Noah Elliott still has unfinished business from the Paralympic Winter Games PyeongChang 2018.
The defending banked slalom gold medalist and snowboardcross bronze medalist remembers discovering a newfound passion immediately after the Opening Ceremony. Venturing out of the Paralympic Village for a little after party with his teammates, he relished his first eyeful and mouthful of authentic Korean barbecue and the experience that came with it.
Now he awaits a moment when the requisite ingredients, free time, and skill set converge to let him replicate those recipes at home.
“Once I have all the stuff available,” he vows.
It is hard not to measure Elliott’s evolution as a foodie and chef alongside his rise as a world-class snowboarder. He became both in earnest while winning the battle for his life during and after the last Winter Games not to feature him.
“2014 is when I really wanted to focus more on how I was eating,” he said, reflecting on his years-long bout with osteosarcoma.
His victory and left leg amputation brought him to Para snowboarding amid a retreat with fellow cancer patients. Already intrigued by the sport and organization from watching the Sochi Games amid his treatment, the Missouri native soon made Colorado his new home.
Along with the move, Elliott made myriad lifestyle changes. His more protracted road back to normal dining — by his estimate, the process stretched between one and a half to two years — instilled thoughtful food prep as a new pillar in his routine.
Having undergone his surgery at age 17 — the homestretch toward legal adulthood — and already with a 2-year-old daughter, Skylar, in tow, he would not miss any opportunity for self-improvement or enrichment.
“I wanted to be as healthy as I could,” he said. “Now I have that second chance.”
When the game of life reset its clock for him, Elliott took to two new activities that hinge on mental rehearsal and time management. In snowboarding, his tricks combine for the sum of his competitive repertoire. They are the ingredients that can only blend properly after garnering a specific share of individual attention.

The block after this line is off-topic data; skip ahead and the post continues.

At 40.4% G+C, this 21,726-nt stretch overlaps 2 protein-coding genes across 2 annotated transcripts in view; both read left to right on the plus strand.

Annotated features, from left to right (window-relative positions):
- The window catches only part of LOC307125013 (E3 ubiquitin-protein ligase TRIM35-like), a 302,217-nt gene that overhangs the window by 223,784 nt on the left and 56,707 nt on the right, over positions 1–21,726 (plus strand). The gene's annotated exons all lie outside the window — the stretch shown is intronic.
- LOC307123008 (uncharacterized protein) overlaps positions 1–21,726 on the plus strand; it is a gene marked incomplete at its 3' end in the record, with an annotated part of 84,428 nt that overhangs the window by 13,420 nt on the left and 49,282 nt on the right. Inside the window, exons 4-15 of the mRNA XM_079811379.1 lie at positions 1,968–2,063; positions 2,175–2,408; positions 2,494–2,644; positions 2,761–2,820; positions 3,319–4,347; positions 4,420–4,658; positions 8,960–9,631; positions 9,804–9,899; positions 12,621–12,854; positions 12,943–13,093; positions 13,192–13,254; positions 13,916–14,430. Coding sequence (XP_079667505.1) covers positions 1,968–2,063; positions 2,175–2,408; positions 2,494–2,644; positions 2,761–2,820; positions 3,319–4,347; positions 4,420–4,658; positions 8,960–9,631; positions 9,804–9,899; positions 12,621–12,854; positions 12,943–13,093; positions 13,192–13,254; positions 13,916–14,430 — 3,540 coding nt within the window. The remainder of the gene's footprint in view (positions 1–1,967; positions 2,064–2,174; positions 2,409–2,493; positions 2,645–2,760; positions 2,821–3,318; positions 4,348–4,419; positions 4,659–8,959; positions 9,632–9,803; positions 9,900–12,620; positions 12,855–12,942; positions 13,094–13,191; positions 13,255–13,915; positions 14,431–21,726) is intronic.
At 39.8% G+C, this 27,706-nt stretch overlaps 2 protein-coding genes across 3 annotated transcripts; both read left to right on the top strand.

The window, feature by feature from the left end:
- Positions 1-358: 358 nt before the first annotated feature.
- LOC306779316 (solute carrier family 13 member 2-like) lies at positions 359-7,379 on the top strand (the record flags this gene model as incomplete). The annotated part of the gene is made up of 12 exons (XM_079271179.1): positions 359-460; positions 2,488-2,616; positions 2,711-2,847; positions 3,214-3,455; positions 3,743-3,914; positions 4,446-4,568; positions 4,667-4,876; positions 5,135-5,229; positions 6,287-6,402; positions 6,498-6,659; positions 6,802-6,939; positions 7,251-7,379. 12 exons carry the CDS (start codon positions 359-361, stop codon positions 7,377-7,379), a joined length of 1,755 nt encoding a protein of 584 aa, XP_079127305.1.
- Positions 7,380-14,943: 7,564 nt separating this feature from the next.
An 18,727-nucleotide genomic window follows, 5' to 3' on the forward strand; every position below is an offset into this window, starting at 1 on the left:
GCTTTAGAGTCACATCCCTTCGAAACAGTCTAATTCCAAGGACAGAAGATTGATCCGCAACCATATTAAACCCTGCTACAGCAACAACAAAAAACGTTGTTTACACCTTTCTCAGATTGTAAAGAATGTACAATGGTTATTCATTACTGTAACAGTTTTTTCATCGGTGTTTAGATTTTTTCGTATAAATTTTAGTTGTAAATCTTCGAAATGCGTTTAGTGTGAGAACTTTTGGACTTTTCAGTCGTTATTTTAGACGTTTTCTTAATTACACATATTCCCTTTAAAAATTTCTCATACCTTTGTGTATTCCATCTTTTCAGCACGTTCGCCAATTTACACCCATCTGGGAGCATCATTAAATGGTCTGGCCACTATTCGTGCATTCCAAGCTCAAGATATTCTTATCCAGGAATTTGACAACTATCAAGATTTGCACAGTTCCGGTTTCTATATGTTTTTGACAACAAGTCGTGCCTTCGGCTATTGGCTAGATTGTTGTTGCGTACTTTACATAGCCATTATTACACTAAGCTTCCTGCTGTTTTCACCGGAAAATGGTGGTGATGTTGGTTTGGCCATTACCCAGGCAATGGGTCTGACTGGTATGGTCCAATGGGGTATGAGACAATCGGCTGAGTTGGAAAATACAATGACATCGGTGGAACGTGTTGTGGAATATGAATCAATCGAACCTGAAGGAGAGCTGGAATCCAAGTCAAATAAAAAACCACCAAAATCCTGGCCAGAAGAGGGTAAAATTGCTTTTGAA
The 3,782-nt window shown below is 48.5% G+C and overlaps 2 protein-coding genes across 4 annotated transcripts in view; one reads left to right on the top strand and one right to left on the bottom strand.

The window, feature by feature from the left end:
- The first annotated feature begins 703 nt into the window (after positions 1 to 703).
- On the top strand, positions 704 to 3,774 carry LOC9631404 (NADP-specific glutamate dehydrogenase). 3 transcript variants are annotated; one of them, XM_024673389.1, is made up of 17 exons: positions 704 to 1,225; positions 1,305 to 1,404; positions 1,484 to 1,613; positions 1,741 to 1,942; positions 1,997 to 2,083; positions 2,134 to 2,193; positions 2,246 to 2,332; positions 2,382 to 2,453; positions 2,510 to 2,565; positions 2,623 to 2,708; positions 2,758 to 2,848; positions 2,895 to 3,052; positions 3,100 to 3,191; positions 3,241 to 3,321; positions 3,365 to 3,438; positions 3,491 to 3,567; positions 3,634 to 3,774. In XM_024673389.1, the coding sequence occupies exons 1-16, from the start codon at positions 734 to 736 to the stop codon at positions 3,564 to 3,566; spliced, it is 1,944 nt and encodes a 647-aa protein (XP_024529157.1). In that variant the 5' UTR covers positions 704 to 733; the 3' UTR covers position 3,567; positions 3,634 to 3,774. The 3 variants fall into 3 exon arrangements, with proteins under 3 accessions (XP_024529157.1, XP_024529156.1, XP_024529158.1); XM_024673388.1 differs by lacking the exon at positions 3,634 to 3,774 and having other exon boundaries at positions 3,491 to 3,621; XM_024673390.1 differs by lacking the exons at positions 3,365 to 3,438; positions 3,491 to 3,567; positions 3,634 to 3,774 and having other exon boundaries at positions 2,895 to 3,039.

“I’m not gonna train the same thing over and over again,” he said of his practice on the slopes. And in the kitchen, “a chef is doing the same exact thing.”
As daunting as the bounty of components might be, the pressure going into the task augments the pleasure upon completion. For someone who “was a pretty picky eater” before he started traveling internationally, Elliott has gotten trendy by embracing his options. Asian-influenced dishes have won the now 9-year-old Skylar over, and taco Tuesday is a winning fixture on the household calendar.
“They’re super easy to make, they have a ton of different ingredients, and they’re really healthy for you,” he said. “You get so much out of something as simple as tacos.”
But if simple means unadorned, that is not what Elliott seeks when he has an engagement on the slopes. He is convinced his simultaneous discovery of the wonders of cooking and snowboarding have given him an edge in the day’s tone-setting meal.
Whereas a competitor might spring for an eat-and-run egg breakfast with few or no trimmings, Elliott powers up in the omelet neighborhood. To satisfy himself, he must scramble his eggs with a selected cheese, a spicy garnish, maybe some chili, and then pad the protein count with a meat. That last component can be as familiar as ham or as exotic as reindeer salami.
And there is more to come throughout his competition or workout. When he is on the road, let alone abroad, he makes like a mountaineer and keeps Colorado close with locally made energizers in his bag to refuel between reps.
By default, as much as he “would love to” cook for his teammates, Elliott has kept his culinary compositions to himself so far. That said, with another Paralympic cycle in full swing, sharing the wealth is getting more feasible compared to world cup seasons when every snowboarder’s mission is scattered.
“We’ve been much better about doing team meals at this time,” he said. “At a world cup, everyone’s trying to focus on their own thing, versus when you go to a training camp and you get more of a team atmosphere.”
Much to Elliott’s delight, the group vibe is carrying a common competitive streak over to the kitchen. He was certainly a key player when Team USA snowboarders bested their skiing counterparts in a friendly cooking contest. And everyone punctuated their latest training camp with a barbecue together.
That is a start toward building on the Korean kickoff from 2018. But as for Beijing 2022, Elliott wants to cap everything with a dish whose flavor screams victory.
Usually after he and his triumphant associates step off a podium, he noted, “ice cream is somewhat involved.”